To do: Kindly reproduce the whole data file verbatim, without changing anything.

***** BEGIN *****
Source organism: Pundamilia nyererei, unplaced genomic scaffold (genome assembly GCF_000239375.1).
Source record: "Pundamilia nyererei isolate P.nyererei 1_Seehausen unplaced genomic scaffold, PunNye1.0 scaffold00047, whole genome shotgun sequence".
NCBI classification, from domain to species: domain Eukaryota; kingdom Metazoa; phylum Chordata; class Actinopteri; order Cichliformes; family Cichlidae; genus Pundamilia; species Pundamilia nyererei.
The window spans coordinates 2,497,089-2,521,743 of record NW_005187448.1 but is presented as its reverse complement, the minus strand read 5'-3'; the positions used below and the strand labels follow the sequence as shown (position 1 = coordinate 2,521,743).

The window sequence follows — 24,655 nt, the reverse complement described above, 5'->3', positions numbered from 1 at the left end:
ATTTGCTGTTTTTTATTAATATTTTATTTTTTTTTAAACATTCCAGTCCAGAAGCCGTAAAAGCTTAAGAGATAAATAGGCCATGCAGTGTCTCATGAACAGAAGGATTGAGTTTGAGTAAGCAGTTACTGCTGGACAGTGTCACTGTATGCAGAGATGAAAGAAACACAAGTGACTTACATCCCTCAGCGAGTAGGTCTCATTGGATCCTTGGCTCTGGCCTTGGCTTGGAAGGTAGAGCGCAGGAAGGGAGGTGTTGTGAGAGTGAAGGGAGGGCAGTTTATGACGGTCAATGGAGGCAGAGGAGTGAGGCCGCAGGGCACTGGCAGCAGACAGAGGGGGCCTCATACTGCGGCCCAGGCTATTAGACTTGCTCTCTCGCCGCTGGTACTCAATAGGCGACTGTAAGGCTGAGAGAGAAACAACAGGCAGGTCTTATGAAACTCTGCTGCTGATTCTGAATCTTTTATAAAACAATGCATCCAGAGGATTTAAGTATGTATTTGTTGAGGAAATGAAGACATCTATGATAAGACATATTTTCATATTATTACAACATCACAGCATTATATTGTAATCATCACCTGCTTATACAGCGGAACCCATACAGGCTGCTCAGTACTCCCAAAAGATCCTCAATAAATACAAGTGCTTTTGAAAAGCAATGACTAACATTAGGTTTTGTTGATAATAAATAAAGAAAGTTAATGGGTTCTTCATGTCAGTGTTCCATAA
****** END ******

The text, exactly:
Source organism: Pundamilia nyererei, unplaced genomic scaffold (genome assembly GCF_000239375.1).
Source record: "Pundamilia nyererei isolate P.nyererei 1_Seehausen unplaced genomic scaffold, PunNye1.0 scaffold00047, whole genome shotgun sequence".
NCBI classification, from domain to species: domain Eukaryota; kingdom Metazoa; phylum Chordata; class Actinopteri; order Cichliformes; family Cichlidae; genus Pundamilia; species Pundamilia nyererei.
The window spans coordinates 2,497,089-2,521,743 of record NW_005187448.1 but is presented as its reverse complement, the minus strand read 5'-3'; the positions used below and the strand labels follow the sequence as shown (position 1 = coordinate 2,521,743).

The window sequence follows — 24,655 nt, the reverse complement described above, 5'->3', positions numbered from 1 at the left end:
ATTTGCTGTTTTTTATTAATATTTTATTTTTTTTTAAACATTCCAGTCCAGAAGCCGTAAAAGCTTAAGAGATAAATAGGCCATGCAGTGTCTCATGAACAGAAGGATTGAGTTTGAGTAAGCAGTTACTGCTGGACAGTGTCACTGTATGCAGAGATGAAAGAAACACAAGTGACTTACATCCCTCAGCGAGTAGGTCTCATTGGATCCTTGGCTCTGGCCTTGGCTTGGAAGGTAGAGCGCAGGAAGGGAGGTGTTGTGAGAGTGAAGGGAGGGCAGTTTATGACGGTCAATGGAGGCAGAGGAGTGAGGCCGCAGGGCACTGGCAGCAGACAGAGGGGGCCTCATACTGCGGCCCAGGCTATTAGACTTGCTCTCTCGCCGCTGGTACTCAATAGGCGACTGTAAGGCTGAGAGAGAAACAACAGGCAGGTCTTATGAAACTCTGCTGCTGATTCTGAATCTTTTATAAAACAATGCATCCAGAGGATTTAAGTATGTATTTGTTGAGGAAATGAAGACATCTATGATAAGACATATTTTCATATTATTACAACATCACAGCATTATATTGTAATCATCACCTGCTTATACAGCGGAACCCATACAGGCTGCTCAGTACTCCCAAAAGATCCTCAATAAATACAAGTGCTTTTGAAAAGCAATGACTAACATTAGGTTTTGTTGATAATAAATAAAGAAAGTTAATGGGTTCTTCATGTCAGTGTTCCATAA